There's a golden glow in our village courtyard, and slanting through the balcony doors and windows of our cozy home this first evening of 2019 for Molly and me.
Seven of us, who could, gathered at the Original Pancake House, our custom for probably three decades, for eggs, bacon, and pancakes to start off the New Year.
These have been blessed times, this Advent in church. And then, Christmas Morning. What a privilege to be asked by my successor, David, to preach. I did.
But today was a different day - bitterly cold, but with sunshine, and a blue sky. And, after our mid-morning breakfast together, it was off to the Iconic Theater in St. Louis Park's West End. Sgt. John Rouner, the only other grandfather in our family, had taken his Vivienne to see "Mary Poppins Returns." Thinking it would be good for children, he found it wonderful for grandparents as well, and commended it as a "must see film" for the afternoon half of our New Year's Day tradition.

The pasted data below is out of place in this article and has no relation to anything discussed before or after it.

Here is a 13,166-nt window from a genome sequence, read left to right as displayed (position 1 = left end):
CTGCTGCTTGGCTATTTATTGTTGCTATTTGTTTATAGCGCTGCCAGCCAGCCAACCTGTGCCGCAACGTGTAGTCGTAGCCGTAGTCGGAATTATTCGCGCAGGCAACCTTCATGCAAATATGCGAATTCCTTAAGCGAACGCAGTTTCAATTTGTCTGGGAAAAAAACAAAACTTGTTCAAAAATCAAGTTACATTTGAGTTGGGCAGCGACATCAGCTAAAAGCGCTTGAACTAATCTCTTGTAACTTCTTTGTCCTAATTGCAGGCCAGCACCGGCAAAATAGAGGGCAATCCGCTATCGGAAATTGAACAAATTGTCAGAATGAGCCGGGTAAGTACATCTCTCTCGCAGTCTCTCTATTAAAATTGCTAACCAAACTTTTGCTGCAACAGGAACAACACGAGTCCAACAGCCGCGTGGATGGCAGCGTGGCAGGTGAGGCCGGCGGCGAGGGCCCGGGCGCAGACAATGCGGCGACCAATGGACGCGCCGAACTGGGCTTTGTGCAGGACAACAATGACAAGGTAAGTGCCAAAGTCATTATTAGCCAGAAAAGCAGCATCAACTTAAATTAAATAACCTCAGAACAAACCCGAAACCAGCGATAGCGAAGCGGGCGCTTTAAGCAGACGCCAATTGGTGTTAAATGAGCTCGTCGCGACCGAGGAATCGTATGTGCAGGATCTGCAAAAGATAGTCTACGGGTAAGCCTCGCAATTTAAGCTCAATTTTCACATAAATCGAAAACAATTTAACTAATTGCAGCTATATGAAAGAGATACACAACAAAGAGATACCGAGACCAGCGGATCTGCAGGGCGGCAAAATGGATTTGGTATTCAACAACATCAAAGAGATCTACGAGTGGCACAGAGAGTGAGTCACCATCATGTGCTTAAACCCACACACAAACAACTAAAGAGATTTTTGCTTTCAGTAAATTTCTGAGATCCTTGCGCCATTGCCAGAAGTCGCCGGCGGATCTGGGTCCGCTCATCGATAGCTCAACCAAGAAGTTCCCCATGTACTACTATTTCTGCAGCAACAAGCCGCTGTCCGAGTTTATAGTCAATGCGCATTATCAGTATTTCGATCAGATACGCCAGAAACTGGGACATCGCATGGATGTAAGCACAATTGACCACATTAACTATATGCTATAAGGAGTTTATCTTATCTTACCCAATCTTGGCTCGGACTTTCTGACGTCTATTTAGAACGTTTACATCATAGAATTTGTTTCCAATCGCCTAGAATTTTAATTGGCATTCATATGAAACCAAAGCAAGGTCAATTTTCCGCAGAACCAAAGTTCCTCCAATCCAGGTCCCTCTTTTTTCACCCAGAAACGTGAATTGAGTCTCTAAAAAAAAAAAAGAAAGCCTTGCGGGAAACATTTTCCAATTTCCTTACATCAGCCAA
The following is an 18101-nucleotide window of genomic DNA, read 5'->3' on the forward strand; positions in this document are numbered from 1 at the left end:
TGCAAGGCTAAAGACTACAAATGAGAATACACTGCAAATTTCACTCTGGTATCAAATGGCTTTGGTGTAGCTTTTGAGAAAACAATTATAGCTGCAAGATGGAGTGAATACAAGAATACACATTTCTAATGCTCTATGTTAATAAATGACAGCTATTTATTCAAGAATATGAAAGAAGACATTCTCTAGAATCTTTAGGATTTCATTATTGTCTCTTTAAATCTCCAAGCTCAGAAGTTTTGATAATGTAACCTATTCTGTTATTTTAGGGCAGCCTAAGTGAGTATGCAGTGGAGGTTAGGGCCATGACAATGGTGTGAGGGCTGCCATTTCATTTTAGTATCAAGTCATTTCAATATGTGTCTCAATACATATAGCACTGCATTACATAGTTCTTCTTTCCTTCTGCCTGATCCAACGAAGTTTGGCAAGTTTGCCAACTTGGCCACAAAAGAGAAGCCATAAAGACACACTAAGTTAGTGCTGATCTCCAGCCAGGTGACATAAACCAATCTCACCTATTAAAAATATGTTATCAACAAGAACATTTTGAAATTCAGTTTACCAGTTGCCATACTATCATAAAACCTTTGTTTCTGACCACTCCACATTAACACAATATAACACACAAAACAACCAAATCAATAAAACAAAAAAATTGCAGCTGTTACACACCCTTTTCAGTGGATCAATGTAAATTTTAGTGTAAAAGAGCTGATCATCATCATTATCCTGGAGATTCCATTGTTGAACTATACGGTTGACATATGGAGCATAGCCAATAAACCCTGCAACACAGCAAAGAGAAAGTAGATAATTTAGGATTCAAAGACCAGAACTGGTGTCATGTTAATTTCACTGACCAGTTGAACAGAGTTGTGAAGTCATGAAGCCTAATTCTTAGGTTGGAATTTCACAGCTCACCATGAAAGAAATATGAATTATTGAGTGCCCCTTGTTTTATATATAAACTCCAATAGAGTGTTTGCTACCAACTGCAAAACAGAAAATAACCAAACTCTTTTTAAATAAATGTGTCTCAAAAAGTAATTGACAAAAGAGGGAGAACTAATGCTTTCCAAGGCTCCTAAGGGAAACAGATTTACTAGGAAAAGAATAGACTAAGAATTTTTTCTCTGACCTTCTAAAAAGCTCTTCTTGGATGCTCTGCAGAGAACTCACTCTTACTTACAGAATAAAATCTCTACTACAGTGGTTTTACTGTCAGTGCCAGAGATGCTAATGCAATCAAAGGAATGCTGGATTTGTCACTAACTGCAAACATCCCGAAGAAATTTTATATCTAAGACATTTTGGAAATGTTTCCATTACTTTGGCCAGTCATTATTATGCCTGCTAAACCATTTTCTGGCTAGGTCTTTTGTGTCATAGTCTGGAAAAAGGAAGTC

Mama Molly came along, and there we sat, with our three daughters, entranced by the whole production.
Apparently, Mary Poppins floats in, out of the sky, held aloft by her umbrella, at times of need for unsuspecting earthbound people. And this young English family was about to lose, through foreclosure by the bank, their beautiful home in a lovely London neighborhood.
She quietly came in and took over the three children, leading them through fanciful adventures made possible by her magical umbrella.